Iran Nuclear NewsBush team determined to work on Iran nuclear issue

Bush team determined to work on Iran nuclear issue

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ImageAFP: A US envoy will meet his international partners in Paris this week to discuss Iran's nuclear ambitions, as the departing Bush administration aims to "work the issue," officials said Wednesday.

ImageWASHINGTON (AFP) — A US envoy will meet his international partners in Paris this week to discuss Iran's nuclear ambitions, as the departing Bush administration aims to "work the issue," officials said Wednesday.

State Department deputy spokesman Robert Wood said William Burns, the number three at the State Department, will be in Paris on Thursday for talks on Iran with his counterparts from Russia, China, France, Britain and Germany.

Asked if the administration of President George W. Bush could consider any new steps against Iran with only months left, Wood replied: "I'm not going to pre-empt the meeting and talk about what they may or may not come to agreement on.

"But, look, it's a meeting to try to touch base with our counterparts and see how we move forward. We are still very concerned about what Iran is doing," Wood said.

When pressed on whether the administration, which leaves office in January, had any time left to determine how to progress, Wood said the leadership planned to push on during its remaining weeks.

"The administration is in office until noon January 20 so we're going to continue to work the issue because it is that important."

When it was suggested Burns would not be able to push for further sanctions against Iran, Wood told reporters the meeting would consist of talks "about next steps with the dual-track strategy. That's all."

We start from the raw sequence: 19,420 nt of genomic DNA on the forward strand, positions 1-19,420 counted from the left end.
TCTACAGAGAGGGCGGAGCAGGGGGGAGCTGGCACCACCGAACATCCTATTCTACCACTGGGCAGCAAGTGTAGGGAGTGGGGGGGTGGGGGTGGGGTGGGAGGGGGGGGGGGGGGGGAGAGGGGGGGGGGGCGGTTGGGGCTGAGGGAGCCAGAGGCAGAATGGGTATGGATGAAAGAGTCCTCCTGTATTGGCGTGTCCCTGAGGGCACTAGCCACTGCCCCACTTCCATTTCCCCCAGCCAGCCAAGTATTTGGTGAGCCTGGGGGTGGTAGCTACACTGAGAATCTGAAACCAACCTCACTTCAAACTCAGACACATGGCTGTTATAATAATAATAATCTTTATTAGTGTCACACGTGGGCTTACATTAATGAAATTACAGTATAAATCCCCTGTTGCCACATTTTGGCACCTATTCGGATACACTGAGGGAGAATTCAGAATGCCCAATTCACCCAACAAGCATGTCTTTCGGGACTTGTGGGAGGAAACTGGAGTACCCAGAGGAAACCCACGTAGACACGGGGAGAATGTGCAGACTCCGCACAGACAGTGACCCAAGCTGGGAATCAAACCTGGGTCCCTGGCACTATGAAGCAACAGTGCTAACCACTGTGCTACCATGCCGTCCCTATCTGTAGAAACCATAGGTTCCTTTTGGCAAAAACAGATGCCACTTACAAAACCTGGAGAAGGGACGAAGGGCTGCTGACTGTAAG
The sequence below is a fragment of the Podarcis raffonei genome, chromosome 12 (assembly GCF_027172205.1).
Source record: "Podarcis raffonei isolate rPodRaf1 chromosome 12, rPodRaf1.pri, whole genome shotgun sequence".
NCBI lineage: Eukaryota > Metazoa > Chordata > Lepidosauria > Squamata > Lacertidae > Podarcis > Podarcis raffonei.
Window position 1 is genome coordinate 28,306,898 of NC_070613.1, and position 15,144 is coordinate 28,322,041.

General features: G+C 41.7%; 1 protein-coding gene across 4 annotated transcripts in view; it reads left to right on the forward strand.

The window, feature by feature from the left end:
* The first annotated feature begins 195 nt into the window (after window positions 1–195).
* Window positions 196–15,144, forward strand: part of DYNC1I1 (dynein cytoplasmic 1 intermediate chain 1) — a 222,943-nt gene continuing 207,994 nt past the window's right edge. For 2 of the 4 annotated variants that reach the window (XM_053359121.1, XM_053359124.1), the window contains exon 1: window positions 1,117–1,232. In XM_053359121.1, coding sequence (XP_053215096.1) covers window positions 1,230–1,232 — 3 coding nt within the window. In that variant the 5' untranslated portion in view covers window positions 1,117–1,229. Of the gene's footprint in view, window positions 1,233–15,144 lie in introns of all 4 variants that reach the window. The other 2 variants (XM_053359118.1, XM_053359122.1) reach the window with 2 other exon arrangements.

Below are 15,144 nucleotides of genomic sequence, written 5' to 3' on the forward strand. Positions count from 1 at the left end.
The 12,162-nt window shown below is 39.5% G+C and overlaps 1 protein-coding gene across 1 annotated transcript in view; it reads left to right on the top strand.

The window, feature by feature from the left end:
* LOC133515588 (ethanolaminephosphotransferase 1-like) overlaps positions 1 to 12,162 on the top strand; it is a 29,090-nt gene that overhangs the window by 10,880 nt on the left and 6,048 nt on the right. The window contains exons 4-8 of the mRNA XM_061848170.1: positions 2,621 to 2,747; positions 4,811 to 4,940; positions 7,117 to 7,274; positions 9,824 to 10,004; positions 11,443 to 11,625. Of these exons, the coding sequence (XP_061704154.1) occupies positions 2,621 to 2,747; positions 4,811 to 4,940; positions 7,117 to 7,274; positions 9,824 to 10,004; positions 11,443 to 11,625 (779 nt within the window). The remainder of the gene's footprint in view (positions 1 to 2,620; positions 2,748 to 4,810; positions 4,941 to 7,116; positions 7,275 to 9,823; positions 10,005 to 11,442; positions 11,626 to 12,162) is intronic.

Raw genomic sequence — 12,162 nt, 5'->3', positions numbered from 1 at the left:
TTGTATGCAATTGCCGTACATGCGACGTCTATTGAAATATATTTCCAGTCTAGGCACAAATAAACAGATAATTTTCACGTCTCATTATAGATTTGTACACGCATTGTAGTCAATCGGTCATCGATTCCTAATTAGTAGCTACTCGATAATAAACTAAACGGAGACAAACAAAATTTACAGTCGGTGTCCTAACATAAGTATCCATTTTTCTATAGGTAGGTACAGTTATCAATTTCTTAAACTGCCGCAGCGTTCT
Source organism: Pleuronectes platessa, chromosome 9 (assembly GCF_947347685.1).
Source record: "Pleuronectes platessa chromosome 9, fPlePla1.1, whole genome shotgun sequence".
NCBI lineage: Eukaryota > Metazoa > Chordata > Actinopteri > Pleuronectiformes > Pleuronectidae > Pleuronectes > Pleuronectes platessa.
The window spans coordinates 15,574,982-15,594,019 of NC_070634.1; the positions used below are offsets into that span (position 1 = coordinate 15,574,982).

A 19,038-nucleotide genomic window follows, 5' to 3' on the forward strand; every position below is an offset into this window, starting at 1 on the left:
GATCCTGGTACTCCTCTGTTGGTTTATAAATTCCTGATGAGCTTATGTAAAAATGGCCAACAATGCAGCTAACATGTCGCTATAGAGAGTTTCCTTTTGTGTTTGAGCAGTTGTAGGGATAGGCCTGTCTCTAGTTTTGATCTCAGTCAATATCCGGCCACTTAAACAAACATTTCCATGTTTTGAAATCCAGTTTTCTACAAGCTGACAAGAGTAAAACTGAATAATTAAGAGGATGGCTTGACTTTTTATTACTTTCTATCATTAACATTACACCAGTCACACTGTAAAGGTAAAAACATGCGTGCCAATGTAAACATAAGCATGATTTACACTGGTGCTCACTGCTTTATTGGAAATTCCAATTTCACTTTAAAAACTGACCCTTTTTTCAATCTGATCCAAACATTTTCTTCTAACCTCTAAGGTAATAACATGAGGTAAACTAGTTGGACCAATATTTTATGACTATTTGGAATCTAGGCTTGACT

The United States and its European allies have pressed for a third round of UN Security Council sanctions against Tehran but have run into resistance from Russia and China.

Apart from urging sanctions, the six countries have put forward a package of technological, economic and political incentives if Iran suspends uranium enrichment, which they fear Tehran is pursuing to build a nuclear weapon.

Tehran strongly denies the accusation, saying its nuclear programme is aimed purely at producing civilian energy.

Tensions arose late last month within the group of six countries when the United States slapped sanctions on Russia's main arms firm over the alleged sale of sensitive military technology to Iran.

Russian Foreign Minister Sergei Lavrov described the US move as "inadmissible" and warned the sanctions would affect talks between world powers on the Iranian nuclear program.

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